It is a beautiful little piece of work, this pipe. Where did you buy it? I will try to get a few myself too...

Bret said...

Clovis,

Thanks for the explanation. It does seem that wikipedia was pretty far off with their explanation.

I get the pressure gradient/temperature gradient part EXCEPT that it would seem to me that the cooler air when it escapes would only be cooler than ambient if it was at a lower pressure than ambient OR there is some sort of heat transfer or separation. Same for the hotter part.

Anyway, we specifically bought this kit so we could try different flow and cooling rates:

https://www.grainger.com/product/EXAIR-Vortex-Tube-4LCK1

Ultimately, we're going with the 2 cfm configuration because we don't actually need 100F degrees of cooling, 20F is enough and there's less issue with moisture condensation and a much smaller compressor can be used. (If you go for 8 cfm, get ready for it to drip like crazy!).At the 2 cfm rate, it still drips but re-evaporates in the hot computer enclosure.

Clovis e Adri said...

Bret,


The pressure of reference in that explanation is the compressed air injected at the vortex tube. The helical outer layers of air insite the tube will be compressed, and the inner layers rarified, in comparison with the injected pressured air - in the end, both the hot and cold expelled air will be at higher pressure than ambient air.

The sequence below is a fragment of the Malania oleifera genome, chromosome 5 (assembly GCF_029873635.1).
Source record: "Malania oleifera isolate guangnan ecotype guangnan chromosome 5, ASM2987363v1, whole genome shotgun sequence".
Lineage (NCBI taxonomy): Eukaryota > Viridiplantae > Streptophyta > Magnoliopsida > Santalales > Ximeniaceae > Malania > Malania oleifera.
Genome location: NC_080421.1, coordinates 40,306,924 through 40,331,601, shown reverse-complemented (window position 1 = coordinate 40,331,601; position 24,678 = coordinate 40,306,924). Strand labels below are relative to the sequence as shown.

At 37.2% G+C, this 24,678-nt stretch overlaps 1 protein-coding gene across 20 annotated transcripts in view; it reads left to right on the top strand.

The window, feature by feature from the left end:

A pity I can't draw here, but I guess you still remember how isothermal and adiabatic lines are in a P x V diagram. Now imagine an adiabatic line crossing three isothermal lines, the upper one being at Th (T-hot) of the expelled air, the bottom one at Tc (T-cold) of the opposite end, and th emiddle one at Ta (T-ambient), which is both the temperature of the air around the setup and the temperature of the pressurized air inside a chamber that will be used to cool your machine.

Now draw two lines of constant pressure, Pc (P-chamber) and Pa (P-atmosferic, or P-ambient, and obviously Pc >> Pa), along the same middle (Ta) isothermal line.

Now the point marked by Pc in that isothermal line Ta will, when you open the chamber, follow two opposite paths, depending if you are observing the inner layers of gas or the outer one. The inner layers will go down along the adiabatic line, until it reaches the bottom isothermal line Tc. The outer layers will go us along the adiabatic line, until it reaches the upper isothermal line Th.

If you draw all those lines, you will see it is not hard to find caes where the pressure of the cold air is still greater than the ambient pressure Pa in that initial Ta isothermal line.